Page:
Pluto – Roman God of the Underworld (Evil or Misunderstood?)

Tom Curley

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Artwork of the Roman Underworld

In Roman mythology, Pluto stands out as a fascinating and complex deity. Known as the god of the underworld, Pluto’s role extends far beyond the simplistic notions of darkness and death often associated with such figures.

As the ruler of the underworld, he oversees the realm of the dead, yet his influence touches aspects of wealth, agriculture, and the cycle of life and death. This multifaceted nature of Pluto makes him a subject of great interest and varied interpretations throughout history.

This article delves into the enigmatic world of Pluto, exploring his origins, characteristics, and the intriguing aspects of his worship.

Are Pluto and Hades the Same?

In Greek mythology, Hades is known as the god of the underworld, a figure often associated with death and the afterlife.

His domain is the dark, shadowy place where souls go after death. Hades is typically portrayed as stern and unyielding, ruling his kingdom with a firm hand.

Roman mythology, on the other hand, introduces us to Pluto. While Pluto and Hades share the role of the underworld’s ruler, there are notable differences in their depictions and connotations.

Differences between Hades and Pluto

Pluto’s name, derived from the Greek word ‘ploutos‘, means wealth. This association is tied to the underground riches, such as precious minerals and fertile soil, linking Pluto to the afterlife, abundance, and prosperity.

While similar in their primary function as overseers of the afterlife, the two gods differ in their cultural representations.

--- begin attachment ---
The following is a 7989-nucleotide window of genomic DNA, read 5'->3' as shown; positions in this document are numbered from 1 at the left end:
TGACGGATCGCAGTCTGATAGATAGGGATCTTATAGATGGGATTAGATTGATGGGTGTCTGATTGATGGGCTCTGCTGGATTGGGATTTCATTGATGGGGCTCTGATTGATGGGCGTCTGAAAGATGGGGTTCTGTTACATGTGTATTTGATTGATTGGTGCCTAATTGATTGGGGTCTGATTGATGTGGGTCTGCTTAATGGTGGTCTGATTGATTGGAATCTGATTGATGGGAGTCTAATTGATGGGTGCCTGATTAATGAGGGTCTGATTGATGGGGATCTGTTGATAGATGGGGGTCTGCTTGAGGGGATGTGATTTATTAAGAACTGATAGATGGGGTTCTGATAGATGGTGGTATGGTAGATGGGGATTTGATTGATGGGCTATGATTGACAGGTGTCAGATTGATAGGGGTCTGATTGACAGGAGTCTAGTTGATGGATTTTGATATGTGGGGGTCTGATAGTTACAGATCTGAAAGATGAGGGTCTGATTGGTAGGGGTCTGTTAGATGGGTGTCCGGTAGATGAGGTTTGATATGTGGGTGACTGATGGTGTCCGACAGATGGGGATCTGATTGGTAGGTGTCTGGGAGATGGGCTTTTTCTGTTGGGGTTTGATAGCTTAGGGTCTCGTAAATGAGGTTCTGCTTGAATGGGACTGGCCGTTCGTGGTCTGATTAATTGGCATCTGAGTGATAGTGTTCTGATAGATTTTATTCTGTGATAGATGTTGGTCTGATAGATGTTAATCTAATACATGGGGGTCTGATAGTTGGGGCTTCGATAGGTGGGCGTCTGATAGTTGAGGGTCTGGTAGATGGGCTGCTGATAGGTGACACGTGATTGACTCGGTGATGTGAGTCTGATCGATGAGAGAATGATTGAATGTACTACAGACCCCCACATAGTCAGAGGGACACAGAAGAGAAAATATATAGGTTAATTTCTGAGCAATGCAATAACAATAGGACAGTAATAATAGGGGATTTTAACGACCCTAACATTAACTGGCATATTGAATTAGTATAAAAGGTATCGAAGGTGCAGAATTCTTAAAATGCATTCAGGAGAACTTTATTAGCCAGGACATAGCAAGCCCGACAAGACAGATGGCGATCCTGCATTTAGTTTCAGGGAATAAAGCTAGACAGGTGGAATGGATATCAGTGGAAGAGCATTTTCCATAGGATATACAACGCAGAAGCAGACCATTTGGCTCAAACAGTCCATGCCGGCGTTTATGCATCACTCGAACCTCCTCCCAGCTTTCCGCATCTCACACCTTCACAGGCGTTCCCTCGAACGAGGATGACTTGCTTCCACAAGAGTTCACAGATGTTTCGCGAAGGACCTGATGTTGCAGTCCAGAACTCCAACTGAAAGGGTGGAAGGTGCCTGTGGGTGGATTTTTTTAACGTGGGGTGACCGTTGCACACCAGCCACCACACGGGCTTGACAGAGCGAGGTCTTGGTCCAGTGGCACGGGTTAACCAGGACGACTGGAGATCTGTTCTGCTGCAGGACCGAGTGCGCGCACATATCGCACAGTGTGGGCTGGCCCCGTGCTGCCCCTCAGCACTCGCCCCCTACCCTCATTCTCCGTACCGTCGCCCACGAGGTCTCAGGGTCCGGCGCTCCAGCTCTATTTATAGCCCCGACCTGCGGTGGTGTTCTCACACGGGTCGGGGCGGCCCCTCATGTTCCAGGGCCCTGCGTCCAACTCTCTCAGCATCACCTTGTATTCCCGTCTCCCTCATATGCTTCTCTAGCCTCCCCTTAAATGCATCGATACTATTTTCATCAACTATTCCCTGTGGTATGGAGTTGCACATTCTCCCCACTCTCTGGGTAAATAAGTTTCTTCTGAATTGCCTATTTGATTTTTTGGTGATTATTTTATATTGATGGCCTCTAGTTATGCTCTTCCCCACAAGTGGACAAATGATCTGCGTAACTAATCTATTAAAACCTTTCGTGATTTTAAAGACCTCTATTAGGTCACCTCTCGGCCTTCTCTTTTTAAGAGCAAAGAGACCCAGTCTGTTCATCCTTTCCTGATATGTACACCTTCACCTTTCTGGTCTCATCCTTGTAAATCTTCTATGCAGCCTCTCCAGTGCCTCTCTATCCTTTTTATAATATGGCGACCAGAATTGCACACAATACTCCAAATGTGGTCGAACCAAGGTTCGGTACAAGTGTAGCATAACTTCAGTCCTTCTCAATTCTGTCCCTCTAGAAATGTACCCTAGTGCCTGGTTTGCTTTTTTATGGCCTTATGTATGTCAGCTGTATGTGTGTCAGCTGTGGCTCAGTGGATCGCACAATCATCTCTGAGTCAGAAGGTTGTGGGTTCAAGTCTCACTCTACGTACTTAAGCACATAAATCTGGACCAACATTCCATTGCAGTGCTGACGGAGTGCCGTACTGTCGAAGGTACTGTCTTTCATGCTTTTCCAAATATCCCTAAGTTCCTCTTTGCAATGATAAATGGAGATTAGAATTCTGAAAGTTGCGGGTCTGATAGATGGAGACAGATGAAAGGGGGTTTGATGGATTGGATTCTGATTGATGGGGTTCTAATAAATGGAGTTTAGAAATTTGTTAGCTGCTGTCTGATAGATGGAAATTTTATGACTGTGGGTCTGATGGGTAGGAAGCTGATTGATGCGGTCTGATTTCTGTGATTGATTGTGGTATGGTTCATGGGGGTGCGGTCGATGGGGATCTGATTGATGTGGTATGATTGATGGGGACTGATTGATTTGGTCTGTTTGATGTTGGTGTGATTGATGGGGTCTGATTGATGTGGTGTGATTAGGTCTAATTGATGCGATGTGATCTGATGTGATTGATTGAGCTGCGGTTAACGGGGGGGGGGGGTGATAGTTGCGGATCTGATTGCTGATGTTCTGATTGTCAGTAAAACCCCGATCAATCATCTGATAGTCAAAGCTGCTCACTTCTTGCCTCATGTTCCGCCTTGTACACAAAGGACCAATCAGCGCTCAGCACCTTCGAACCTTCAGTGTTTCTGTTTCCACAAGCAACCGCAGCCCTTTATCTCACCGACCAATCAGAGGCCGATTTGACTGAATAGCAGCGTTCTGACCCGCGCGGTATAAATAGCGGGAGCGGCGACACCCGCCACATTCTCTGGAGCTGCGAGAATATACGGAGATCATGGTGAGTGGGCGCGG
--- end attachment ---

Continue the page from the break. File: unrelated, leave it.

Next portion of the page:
In Greek culture, Hades is often seen as more austere and fearsome, reflecting the Greeks’ view of death as final and unyielding.

The Romans viewed Pluto somewhat more positively than the Greek perception of Hades. This difference is partly due to the Roman adaptation and reinterpretation of Greek deities to fit their cultural and religious framework.

While Pluto and Hades are essentially counterparts in Roman and Greek mythologies, respectively, they are not entirely the same. Pluto’s association with wealth and the more positive aspects of the afterlife sets him apart from the somber and austere Hades of Greek lore.

Is Pluto an Evil God?

Pluto and Cerberus: Agostino Carracci  (1557–1602)
Pluto and Cerberus: Agostino Carracci (1557–1602) / Wikimedia Commons

Contrary to some modern interpretations that equate Pluto with malevolence, ancient perspectives depict him as one of the more level-headed and compassionate gods in the Greco-Roman pantheon.

Compared to his siblings, Jupiter (Zeus) and Neptune (Poseidon), Pluto is often seen as more virtuous.

Pluto’s actions, such as the abduction of Persephone, must be understood within the context of the times. While questionable by modern standards, in the context of ancient mythology, it was a part of the broader narrative that explained natural phenomena like the seasons.